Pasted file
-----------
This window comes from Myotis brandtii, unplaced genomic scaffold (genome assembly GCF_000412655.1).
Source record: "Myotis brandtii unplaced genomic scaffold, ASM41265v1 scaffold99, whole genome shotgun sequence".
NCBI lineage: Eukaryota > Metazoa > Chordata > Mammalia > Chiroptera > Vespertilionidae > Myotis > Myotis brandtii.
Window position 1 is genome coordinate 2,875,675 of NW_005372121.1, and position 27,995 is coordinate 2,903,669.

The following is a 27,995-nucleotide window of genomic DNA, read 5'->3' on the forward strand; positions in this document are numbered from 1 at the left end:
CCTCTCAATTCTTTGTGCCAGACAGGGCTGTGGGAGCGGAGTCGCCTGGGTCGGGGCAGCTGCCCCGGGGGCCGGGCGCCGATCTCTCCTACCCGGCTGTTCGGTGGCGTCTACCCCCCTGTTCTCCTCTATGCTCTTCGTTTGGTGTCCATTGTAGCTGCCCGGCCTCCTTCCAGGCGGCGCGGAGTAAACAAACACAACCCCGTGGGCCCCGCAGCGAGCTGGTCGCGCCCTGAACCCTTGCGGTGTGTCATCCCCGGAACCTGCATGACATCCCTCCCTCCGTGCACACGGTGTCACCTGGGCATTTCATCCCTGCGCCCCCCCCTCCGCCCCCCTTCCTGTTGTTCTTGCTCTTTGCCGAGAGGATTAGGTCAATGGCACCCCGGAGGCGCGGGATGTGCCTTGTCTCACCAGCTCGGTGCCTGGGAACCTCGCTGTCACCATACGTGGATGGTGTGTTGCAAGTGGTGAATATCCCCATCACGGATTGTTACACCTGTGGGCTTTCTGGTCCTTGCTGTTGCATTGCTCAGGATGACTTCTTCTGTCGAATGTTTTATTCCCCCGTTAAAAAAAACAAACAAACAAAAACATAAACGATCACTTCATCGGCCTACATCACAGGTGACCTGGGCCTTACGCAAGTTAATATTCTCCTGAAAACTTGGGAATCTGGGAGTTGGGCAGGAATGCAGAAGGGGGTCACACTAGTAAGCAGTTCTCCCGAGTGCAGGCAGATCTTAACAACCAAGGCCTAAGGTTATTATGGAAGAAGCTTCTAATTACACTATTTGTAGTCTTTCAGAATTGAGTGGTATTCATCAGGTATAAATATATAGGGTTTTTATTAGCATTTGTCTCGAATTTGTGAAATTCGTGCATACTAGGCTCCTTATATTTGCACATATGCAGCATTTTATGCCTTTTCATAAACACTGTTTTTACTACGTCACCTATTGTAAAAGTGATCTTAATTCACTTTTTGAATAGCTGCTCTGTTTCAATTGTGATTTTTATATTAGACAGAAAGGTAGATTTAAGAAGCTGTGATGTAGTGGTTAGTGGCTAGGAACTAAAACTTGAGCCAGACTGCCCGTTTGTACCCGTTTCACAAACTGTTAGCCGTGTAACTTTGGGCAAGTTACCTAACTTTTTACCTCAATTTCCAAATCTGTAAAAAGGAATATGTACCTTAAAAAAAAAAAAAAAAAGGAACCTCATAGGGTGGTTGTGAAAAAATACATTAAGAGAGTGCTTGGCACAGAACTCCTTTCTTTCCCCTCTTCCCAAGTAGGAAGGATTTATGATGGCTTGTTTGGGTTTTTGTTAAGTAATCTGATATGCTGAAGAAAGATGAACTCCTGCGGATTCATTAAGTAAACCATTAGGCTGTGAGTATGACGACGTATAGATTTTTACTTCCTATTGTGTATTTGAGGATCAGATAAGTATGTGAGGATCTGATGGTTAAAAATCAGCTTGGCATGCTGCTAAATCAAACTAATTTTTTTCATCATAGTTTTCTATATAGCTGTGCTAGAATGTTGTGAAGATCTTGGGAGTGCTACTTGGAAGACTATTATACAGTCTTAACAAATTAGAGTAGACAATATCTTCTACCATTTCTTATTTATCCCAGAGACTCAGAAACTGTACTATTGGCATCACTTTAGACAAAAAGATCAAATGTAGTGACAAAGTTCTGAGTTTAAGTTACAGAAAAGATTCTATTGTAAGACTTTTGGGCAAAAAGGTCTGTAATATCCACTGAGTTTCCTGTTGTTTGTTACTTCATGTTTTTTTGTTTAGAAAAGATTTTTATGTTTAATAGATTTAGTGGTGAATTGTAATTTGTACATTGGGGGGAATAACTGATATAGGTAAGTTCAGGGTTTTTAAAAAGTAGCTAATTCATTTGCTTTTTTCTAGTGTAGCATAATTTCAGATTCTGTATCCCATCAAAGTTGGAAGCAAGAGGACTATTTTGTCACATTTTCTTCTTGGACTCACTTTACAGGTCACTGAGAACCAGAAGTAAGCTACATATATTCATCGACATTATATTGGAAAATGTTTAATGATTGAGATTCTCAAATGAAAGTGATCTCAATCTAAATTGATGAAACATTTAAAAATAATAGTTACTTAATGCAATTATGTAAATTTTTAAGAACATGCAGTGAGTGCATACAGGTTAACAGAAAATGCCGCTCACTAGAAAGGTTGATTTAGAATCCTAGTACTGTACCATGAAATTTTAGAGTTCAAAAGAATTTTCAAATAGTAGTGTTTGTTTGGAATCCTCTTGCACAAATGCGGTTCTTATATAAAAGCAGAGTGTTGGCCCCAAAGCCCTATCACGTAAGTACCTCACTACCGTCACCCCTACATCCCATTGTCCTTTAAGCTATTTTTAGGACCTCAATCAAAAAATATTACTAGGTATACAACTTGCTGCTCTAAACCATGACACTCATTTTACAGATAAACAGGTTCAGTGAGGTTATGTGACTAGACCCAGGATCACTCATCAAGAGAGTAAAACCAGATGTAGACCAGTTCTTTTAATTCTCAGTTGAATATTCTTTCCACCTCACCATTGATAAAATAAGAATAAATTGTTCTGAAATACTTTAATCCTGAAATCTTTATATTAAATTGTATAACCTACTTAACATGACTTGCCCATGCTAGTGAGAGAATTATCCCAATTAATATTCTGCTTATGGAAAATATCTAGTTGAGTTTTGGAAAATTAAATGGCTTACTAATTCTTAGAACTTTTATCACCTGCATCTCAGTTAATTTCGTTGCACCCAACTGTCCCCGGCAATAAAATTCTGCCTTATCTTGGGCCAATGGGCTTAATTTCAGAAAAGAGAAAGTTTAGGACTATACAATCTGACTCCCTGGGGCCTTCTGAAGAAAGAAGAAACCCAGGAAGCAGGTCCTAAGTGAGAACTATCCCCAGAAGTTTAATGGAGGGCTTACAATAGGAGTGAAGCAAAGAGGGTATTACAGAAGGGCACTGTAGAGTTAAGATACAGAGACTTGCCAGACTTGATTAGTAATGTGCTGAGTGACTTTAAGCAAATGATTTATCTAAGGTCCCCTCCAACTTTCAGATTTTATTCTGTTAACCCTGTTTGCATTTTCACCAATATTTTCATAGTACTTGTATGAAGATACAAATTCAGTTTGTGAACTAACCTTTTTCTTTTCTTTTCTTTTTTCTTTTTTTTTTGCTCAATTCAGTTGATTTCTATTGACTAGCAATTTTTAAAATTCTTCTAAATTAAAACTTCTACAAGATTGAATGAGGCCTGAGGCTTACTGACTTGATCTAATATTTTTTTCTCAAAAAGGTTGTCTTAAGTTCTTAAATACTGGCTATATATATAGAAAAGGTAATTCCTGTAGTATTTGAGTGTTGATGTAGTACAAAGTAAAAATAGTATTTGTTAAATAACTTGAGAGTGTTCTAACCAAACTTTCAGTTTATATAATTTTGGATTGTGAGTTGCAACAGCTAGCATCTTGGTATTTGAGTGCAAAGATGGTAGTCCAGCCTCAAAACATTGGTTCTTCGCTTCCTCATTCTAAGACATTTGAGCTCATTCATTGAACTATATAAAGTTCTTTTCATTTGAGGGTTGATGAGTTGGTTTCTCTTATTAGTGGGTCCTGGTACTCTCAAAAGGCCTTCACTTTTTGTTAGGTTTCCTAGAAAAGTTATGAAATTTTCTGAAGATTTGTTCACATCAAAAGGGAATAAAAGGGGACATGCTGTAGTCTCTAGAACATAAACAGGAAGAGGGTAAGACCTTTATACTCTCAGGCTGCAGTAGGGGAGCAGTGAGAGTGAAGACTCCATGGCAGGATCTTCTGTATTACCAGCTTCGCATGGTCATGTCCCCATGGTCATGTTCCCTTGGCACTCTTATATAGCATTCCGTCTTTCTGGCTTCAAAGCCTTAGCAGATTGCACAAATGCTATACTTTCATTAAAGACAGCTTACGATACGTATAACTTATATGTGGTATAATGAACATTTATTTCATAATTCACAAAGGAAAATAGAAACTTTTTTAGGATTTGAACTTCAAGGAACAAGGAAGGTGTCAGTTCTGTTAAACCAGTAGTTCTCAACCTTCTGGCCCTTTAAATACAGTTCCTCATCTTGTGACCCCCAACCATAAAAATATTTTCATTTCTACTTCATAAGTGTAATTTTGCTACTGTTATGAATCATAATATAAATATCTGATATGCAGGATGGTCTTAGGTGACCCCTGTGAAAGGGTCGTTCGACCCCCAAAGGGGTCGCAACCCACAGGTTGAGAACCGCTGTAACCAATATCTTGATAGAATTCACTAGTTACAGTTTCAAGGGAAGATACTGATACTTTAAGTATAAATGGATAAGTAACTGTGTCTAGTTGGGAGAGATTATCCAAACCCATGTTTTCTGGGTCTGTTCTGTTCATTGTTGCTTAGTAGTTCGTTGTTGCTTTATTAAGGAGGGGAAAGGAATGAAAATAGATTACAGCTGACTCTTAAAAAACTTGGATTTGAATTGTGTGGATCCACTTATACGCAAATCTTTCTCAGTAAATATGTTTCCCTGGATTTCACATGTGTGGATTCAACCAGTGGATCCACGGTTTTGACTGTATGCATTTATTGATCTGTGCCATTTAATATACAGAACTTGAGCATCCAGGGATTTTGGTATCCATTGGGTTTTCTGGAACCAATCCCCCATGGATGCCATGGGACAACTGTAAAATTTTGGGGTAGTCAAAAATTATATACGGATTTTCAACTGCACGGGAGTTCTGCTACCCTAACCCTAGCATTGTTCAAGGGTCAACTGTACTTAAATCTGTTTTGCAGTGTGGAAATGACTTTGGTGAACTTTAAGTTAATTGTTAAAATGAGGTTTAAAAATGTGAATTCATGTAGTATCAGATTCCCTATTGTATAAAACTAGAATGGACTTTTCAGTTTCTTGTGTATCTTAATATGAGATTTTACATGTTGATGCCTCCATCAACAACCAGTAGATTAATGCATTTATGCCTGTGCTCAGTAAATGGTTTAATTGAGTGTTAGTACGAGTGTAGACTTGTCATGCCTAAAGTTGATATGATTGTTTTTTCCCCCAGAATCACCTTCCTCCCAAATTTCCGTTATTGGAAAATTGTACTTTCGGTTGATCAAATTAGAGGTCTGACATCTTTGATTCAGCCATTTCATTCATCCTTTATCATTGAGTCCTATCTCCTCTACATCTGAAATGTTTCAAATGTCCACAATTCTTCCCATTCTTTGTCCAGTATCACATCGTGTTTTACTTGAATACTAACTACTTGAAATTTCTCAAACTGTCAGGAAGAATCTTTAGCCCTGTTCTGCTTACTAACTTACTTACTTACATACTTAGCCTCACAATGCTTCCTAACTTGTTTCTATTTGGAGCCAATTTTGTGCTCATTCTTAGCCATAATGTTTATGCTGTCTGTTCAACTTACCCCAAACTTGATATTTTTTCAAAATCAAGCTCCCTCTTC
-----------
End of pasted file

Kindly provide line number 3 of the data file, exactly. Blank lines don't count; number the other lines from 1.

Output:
NCBI lineage: Eukaryota > Metazoa > Chordata > Mammalia > Chiroptera > Vespertilionidae > Myotis > Myotis brandtii.